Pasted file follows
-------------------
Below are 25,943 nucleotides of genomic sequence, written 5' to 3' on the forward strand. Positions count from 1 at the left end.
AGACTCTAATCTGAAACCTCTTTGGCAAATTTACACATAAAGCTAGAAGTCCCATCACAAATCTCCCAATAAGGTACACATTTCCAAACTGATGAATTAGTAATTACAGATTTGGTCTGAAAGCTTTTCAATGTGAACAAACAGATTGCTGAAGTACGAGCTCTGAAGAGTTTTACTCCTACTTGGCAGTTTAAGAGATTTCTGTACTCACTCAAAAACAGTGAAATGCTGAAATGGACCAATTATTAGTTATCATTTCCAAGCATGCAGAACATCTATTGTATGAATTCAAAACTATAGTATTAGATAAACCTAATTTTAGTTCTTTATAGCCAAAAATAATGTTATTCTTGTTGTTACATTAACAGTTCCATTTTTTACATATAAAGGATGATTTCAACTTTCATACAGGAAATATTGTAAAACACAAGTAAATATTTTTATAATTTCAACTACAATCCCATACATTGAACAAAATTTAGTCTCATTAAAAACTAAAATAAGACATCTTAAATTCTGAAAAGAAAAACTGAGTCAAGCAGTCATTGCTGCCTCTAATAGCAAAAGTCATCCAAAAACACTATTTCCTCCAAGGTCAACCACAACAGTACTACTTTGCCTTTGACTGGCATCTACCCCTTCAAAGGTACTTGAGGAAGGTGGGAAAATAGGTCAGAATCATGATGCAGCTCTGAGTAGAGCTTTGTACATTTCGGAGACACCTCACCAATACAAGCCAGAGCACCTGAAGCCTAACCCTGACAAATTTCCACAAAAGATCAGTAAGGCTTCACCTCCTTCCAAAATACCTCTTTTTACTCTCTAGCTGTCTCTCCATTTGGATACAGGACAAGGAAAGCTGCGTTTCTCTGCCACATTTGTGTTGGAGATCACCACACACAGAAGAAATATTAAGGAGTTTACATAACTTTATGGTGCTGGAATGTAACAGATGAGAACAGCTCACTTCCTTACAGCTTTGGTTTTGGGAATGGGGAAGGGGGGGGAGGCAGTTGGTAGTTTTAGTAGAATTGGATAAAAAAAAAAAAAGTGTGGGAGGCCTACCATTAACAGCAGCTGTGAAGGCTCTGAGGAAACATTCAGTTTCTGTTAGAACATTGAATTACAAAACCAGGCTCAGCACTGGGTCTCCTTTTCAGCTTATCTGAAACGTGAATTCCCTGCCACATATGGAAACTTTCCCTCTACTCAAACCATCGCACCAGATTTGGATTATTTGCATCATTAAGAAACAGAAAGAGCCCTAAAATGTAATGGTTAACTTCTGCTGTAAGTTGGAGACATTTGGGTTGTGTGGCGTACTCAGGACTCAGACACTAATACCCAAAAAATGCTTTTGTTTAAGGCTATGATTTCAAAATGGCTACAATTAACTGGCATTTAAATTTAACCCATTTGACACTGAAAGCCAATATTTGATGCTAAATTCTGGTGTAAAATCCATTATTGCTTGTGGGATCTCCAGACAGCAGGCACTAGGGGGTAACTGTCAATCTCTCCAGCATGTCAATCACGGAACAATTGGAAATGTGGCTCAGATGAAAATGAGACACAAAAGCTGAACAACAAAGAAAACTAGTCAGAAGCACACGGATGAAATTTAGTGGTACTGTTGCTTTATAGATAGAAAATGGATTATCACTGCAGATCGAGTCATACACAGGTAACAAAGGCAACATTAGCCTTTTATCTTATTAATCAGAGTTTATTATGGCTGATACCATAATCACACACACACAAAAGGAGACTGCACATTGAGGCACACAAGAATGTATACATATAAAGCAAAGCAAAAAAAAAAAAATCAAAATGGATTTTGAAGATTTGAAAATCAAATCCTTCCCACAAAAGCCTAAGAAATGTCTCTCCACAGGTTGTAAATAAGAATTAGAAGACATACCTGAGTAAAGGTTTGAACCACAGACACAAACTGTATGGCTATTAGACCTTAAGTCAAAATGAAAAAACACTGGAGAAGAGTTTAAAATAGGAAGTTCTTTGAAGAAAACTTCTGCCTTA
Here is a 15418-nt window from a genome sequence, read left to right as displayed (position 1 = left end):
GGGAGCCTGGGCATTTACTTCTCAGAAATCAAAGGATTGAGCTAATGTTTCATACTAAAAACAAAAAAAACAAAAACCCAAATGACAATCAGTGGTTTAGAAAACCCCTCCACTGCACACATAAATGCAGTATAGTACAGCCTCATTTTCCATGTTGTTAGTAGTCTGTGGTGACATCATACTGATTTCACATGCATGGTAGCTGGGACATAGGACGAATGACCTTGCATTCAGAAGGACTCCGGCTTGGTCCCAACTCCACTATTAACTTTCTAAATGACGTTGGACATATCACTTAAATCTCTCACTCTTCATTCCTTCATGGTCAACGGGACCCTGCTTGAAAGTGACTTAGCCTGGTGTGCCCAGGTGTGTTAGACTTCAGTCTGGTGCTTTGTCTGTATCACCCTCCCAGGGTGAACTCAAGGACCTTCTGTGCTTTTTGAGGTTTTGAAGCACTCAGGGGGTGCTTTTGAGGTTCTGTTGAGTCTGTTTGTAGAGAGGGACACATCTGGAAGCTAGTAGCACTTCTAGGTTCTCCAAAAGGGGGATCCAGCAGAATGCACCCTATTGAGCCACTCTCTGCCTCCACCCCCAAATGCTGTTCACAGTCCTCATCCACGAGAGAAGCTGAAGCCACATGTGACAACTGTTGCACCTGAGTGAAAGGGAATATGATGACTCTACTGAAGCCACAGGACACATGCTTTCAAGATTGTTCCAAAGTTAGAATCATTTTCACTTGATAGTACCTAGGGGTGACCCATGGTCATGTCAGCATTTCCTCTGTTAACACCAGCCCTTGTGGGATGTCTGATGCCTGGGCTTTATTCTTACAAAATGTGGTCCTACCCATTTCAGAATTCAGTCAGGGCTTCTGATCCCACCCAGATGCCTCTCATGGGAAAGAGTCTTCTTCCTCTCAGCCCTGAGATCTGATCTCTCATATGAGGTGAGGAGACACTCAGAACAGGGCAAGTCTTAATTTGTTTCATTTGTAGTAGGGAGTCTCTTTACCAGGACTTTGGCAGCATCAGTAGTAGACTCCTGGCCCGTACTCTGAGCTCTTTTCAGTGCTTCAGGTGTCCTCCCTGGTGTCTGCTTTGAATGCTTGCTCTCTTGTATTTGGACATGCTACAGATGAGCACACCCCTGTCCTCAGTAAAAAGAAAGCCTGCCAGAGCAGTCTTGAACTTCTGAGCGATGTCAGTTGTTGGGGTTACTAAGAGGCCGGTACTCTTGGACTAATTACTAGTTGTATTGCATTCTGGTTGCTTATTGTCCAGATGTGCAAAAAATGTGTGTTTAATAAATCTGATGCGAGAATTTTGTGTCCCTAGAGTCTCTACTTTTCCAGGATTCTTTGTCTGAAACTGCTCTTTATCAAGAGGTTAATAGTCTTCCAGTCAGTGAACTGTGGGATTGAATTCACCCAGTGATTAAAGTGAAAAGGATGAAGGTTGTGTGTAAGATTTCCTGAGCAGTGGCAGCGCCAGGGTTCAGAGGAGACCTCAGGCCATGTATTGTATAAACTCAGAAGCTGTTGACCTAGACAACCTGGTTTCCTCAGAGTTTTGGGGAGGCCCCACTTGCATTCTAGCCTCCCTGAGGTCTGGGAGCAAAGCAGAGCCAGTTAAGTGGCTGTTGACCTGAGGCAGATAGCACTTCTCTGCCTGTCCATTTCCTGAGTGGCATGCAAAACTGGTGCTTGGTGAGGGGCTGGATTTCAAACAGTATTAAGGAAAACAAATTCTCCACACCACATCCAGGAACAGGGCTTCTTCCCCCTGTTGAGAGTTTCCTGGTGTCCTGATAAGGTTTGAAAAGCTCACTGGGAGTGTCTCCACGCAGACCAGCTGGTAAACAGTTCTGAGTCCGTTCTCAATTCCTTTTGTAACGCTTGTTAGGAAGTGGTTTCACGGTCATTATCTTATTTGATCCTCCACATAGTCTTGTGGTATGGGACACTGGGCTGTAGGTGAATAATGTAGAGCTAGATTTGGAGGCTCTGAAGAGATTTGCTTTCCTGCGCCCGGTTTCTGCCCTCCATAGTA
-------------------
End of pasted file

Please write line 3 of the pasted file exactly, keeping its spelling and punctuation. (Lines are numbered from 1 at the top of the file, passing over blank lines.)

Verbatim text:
Here is a 15418-nt window from a genome sequence, read left to right as displayed (position 1 = left end):